Will Caleb Williams Declare for the 2024 NFL Draft? USC QB Claims It’s a ‘Game-Time Decision’

Is it possible Caleb Williams won't declare for the 2024 NFL Draft? The USC QB isn't sure of what his future holds and will take his time deciding.

USC quarterback Caleb Williams, the presumptive No. 1 overall pick in the 2024 NFL Draft, may not even make himself eligible for spring’s seven-round frenzy. Despite projecting to be an elite prospect who has been compared to Patrick Mahomes, Williams isn’t sold that his time to enter the NFL is now.

Could Williams possibly return to USC in 2024?

Will Caleb Williams Enter the 2024 NFL Draft?

Williams told Ryan Kartje of the Los Angeles Times it’s still a “game-time decision” as to whether he’ll enter the draft. The deadline to enter the draft isn’t until Jan. 15, so Williams has over one month to decide.

It’s hard to imagine Williams would choose to go back to the Trojans, who stumbled to a 7-5 finish after a 6-1 start. The best way to describe Williams’ experience at USC in 2023 is exhausting.

He was brilliant for most of the season, averaging 303 passing yards and 3.4 touchdowns per game. However, his team continually let him down as the competition ramped up, forcing Williams to take on the entire weight of an offense already relying too much on his talent.

The 2022 Heisman Trophy winner had several emotional moments as the season ended. He cried in his mother’s arms after USC lost to Washington. While he’s “far from ashamed” of showing his emotion, Williams described this season as a learning experience that has changed him:

“I’ve never been in this situation, where I’m 7-5, and there are no playoff hopes at the end of the season. I’m dealing with it emotionally, dealing with it spiritually and physically. It’s been one of the most important years I think I’ve had. It’s tricky.

“I’ve had to have talks with Lincoln [Riley, USC’s coach] — because obviously, I haven’t been through it — or with my family members or people like that, just how to deal with this and lead, how to stay the same person I was before the season or after our first loss or second loss. So it was different. It was a learning process.”

We also saw ridiculous rumors about Williams emerge, including that he wanted an ownership stake from the team that drafts him, even though that’s impossible. His father suggested that Williams could return to school if the team that lands the No. 1 pick is a bad situation for his son.

MORE: NFL Insider Has Harsh Criticism for Caleb Williams After 2024 NFL Draft Prospect Skips Media Availability

By the final whistle of the regular season, Williams had endured one of the toughest seasons possible for someone considered a rare talent. Even if USC improves its woeful defense with a new coordinator and batch of transfers over the offseason, Williams’ pathway to winning with the program appears limited.

The Trojans lacked talent in both the offense and defense, which is why they finished so poorly. Joining the Big Ten will only further expose those limitations, and Williams can’t carry the entire team on his back.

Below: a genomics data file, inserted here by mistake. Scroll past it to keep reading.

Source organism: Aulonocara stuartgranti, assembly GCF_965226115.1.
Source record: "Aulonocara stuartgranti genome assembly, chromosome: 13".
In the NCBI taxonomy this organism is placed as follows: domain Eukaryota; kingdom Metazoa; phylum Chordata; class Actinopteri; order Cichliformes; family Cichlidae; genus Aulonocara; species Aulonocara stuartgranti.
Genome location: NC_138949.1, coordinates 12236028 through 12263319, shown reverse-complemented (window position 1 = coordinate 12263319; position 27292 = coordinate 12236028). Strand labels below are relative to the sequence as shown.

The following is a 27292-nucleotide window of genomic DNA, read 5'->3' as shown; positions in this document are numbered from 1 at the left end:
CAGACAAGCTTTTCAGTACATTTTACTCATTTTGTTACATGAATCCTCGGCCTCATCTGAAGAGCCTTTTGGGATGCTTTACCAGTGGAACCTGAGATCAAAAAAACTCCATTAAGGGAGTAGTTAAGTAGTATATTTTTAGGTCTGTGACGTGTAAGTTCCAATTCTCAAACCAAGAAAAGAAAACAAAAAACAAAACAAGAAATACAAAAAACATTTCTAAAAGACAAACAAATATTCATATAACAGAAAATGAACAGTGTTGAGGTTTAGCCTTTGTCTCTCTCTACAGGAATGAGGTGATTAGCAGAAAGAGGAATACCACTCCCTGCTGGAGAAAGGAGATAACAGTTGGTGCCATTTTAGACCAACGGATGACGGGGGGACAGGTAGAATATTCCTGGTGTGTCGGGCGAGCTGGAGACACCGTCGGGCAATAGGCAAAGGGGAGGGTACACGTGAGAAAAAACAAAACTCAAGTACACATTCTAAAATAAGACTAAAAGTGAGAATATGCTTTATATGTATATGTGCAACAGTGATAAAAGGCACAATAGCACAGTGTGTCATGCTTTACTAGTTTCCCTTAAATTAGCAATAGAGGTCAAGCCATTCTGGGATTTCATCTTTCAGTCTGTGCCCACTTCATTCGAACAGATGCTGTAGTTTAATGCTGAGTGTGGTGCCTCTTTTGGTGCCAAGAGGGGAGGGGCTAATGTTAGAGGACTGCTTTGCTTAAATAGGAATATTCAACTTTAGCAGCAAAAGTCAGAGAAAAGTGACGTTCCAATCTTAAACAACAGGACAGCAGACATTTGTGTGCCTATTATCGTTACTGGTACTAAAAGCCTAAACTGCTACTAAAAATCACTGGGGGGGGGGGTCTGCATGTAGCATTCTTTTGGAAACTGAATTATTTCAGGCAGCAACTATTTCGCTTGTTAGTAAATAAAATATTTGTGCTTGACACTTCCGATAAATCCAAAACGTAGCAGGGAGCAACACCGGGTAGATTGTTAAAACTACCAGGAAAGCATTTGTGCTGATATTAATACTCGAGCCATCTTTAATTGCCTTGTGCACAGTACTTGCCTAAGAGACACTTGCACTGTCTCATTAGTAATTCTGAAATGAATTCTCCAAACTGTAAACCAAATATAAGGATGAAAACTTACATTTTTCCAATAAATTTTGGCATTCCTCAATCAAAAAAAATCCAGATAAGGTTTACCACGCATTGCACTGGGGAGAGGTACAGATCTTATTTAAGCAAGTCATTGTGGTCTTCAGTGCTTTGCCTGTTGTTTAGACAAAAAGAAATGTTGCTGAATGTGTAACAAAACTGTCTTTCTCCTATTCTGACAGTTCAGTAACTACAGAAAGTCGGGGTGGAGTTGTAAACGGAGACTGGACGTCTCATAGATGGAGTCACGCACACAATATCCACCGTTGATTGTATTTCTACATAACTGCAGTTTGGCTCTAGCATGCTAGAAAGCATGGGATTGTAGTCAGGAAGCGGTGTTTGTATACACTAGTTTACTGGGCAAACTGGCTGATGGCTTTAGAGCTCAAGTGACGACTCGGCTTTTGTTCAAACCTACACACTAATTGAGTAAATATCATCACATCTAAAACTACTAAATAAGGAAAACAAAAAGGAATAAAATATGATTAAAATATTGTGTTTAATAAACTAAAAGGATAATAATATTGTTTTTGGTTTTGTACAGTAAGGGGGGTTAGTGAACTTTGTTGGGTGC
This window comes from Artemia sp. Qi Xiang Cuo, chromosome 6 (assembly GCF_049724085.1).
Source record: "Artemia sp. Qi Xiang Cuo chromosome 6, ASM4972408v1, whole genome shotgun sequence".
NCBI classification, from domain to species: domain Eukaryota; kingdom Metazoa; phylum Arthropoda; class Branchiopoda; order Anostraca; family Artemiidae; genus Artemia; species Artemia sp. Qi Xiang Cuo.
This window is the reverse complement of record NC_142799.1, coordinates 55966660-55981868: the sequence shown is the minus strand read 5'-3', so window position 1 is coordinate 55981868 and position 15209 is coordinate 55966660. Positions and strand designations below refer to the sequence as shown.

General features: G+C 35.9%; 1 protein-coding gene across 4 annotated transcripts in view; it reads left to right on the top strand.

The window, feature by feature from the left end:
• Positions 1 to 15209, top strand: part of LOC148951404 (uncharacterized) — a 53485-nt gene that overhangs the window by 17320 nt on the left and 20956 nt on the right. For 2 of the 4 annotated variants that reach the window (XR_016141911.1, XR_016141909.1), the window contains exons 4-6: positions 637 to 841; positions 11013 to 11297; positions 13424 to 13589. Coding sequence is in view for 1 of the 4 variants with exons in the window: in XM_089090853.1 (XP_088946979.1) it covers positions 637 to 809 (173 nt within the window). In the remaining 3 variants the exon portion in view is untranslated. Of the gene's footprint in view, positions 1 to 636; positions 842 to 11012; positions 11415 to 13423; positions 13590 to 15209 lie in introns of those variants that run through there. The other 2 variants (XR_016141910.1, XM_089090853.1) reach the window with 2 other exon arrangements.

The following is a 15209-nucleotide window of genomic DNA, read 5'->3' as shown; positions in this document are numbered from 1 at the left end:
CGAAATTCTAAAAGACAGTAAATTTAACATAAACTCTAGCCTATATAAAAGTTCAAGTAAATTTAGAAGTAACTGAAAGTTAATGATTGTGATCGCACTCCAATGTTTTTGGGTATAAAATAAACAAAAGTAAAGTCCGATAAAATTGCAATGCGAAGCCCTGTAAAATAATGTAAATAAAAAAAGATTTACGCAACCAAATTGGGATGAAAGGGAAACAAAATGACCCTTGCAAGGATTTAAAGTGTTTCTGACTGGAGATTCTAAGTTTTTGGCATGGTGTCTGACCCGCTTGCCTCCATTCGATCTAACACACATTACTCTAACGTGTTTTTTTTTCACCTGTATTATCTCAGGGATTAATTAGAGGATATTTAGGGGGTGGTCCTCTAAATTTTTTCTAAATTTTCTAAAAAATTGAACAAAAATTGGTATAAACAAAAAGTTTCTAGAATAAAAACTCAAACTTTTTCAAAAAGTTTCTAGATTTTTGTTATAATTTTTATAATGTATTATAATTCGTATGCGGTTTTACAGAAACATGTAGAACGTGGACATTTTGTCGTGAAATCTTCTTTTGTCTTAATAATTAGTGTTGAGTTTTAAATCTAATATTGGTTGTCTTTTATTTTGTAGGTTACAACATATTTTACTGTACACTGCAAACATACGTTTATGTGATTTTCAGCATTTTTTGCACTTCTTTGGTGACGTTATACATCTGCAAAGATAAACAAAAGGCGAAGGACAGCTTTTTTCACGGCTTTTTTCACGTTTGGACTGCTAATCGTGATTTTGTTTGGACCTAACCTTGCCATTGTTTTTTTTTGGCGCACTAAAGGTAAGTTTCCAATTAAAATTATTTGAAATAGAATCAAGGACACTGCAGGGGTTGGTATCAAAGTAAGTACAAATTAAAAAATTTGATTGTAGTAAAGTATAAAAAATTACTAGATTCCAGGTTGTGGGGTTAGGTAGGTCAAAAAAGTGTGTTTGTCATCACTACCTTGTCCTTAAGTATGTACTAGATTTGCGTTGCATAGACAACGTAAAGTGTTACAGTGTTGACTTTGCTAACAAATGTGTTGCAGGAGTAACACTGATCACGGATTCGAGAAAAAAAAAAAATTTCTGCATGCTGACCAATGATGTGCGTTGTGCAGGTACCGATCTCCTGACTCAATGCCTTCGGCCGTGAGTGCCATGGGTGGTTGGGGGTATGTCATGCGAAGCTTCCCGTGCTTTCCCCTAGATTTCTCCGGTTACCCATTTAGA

Caleb Williams Scouting Report


  • Excellent arm talent that is capable of delivering an accurate pass to all levels of the field.
  • Effortlessly generates velocity on short and intermediate throws, even if he’s unable to align his body and plant his feet.
  • Accuracy and ball placement consistently allow his playmakers to maximize opportunities after the catch. Williams leads receivers upfield and often hits the correct shoulder for them to continue their momentum.
  • A fantastic player outside of structure as he correctly reads defenders’ leverage and angles, then capitalizes on opportunities with accurate throws.
  • Extremely efficient with completion rate while protecting the ball from defenders.
  • Often overcame mediocre blocking while outproducing his peers.
  • His anticipation while playing in structure was good when he had the time to throw in the pocket.
  • Able to produce chunk plays to help overcome an offense that cannot sustain consistent drives.
  • Williams shows very good pocket mobility and is willing to keep his eyes downfield as he buys time for his receivers.
  • Able scrambler thanks to his quickness but is not reliant on his legs to move the chains.


  • Struggled to play within the offense’s timing, sometimes due to poor blocking and other times because he wanted to extend the play for bigger opportunities. Williams must find a better balance when the game flow calls for it.
  • Prone to getting happy feet and breaking out of the pocket before it’s necessary.
  • Can find a better balance between being a playmaker and taking the easier throw to extend drives. This can become a bigger weakness due to a lack of anticipation or pre-snap understanding of coverages.
  • His size is not ideal, lacking height and a fuller frame than his peers.

Listen to the PFN Scouting Podcast

Listen to the PFN Scouting Podcast! Click the embedded player below to listen, or you can find the PFN Scouting Podcast on iTunes, Spotify, and all major podcast platforms.  Be sure to subscribe and leave us a five-star review! Rather watch instead? Check out the PFN Scouting Podcast on our Scouting YouTube channel.

Join the Conversation!

Related Articles